Accentuate the good

Our family often shares the following story: A couple was celebrating their 50th wedding anniversary when one of their granddaughters asked her grandmother, "How come you and Grandpa have such a good relationship?"

The woman told the girl that before she was married, she decided that she would make a list of 10 things that if her husband did, they wouldn't bother her. The girl then asked, `What were those 10 things?' And the woman told her that she never got around to making the list. But when her husband did do something that bothered her, she would say to herself, "Lucky for me that's one of the 10."

To compromise is to harmonize. When we accentuate the good things in each other and not dwell on the negative, we have found that there is less contention in our home. - Brad and Joanne Thompson, Barrie, Ontario

Sing together

Harmonious relationships at home, Church or work can be established through some effort. In our family, we get along better when we smile, when we are patient with and tolerant of each others' shortcomings, when we don't make unkind remarks - whether they need to be said or not, and when we put others' needs ahead of our own. We talk things out.

Last but not least, we sing together. Music has charms to soothe the savage beast. When we're frustrated, we sit down at the piano or we just break out in song. It's become a release for our children like it is for my husband and me.

It takes a constant effort, but when you love each other, you can do it. - Gay West, Sylva, N.C.

Quick to forgive

Be quick to forgive. The old adage, "Don't sweat the small stuff," applies. And the rejoinder, "Most things are small stuff," applies as well. Often we accept offenses humbly at work, but explode at home. Remember our family is as important - more so - than our job.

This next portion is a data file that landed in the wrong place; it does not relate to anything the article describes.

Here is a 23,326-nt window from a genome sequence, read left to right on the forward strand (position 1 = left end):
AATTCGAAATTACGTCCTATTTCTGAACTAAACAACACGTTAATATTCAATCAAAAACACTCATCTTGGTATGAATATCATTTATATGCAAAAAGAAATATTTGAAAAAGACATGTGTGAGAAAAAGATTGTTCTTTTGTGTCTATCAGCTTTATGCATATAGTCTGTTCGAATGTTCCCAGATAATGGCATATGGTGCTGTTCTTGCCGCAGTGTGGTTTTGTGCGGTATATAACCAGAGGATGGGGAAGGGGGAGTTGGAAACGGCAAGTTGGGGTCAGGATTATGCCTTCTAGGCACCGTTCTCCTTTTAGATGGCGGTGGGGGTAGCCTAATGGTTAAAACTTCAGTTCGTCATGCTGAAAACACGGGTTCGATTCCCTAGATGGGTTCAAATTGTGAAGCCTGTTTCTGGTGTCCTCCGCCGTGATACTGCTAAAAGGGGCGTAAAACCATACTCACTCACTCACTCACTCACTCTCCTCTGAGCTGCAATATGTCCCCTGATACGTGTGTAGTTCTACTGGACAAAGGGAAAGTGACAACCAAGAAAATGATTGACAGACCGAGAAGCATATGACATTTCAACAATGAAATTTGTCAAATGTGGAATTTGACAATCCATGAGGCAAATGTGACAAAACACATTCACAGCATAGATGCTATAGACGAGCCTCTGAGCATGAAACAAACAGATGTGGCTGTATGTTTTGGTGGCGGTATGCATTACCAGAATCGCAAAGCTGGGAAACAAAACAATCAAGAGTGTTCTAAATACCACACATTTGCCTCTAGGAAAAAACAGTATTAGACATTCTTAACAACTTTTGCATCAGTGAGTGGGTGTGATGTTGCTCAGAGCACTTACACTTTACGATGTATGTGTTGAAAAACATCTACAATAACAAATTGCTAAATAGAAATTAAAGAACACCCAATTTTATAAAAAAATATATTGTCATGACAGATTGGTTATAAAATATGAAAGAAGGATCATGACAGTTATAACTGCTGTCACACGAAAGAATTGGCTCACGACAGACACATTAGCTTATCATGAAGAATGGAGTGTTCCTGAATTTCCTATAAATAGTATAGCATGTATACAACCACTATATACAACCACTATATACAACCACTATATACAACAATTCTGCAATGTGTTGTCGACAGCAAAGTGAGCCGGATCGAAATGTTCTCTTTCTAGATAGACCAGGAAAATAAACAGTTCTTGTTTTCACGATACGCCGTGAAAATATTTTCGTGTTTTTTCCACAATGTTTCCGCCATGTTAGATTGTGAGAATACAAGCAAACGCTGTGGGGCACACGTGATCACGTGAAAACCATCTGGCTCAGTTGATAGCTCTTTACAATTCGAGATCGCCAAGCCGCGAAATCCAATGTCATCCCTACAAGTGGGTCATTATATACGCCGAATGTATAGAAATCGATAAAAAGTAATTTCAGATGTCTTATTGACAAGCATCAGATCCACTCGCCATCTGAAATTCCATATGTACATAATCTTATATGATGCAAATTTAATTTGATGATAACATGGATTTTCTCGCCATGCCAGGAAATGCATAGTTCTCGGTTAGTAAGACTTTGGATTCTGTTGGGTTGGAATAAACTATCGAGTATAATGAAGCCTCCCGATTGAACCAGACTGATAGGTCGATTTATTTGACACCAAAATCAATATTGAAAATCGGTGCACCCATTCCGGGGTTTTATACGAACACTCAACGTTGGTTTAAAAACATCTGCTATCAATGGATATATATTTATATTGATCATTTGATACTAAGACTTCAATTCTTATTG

Be humble and quick to admit mistakes when confronted. Try to solve differences peaceably, rather than shouting, sulking or becoming angry.

Be a peacemaker, rather than a contributor to quarrels. Remember who is the father of all contention.

Have charity, as the Savior taught. (Please see Matt. 7:12.)

Always remember who you are and who your associates and family members are - children of God with divine potential. - Walter W. Mitchell III, Salisbury, N.C.

How to checklist:

1 Treat others with respect, charity; be forgiving.

2 Pray, read scriptures; this helps you meet challenges.

3 Establish good communication; be a good listener.

4 Learn to compromise; be patient and tolerant.


Aug. 20 "How to avoid being over-protective of your children."

Aug. 27 "How to help your children develop good study habits."

Sept. 3 "How to recognize and overcome jealousy."

Sept. 10 "How to deal with unruly children in a home or Church setting."

Sept. 17 "How to encourage discussion during family home evening."

Sept. 24 "How to overcome challenges in your marriage relationship."

Had any good experiences or practical success in any of the above subjects? Share them with our readers in about 100-150 words. Write the "How-to" editor, Church News, P.O. Box 1257, Salt Lake City, Utah 84110, or send fax to (801) 237-2121. Please include a name and phone number. Contributions may be edited or excerpted and will not be returned. Due to limited space, some contributions may not be used; those used should not be regarded as official Church doctrine or policy. Material must be received at least 12 days before publication date.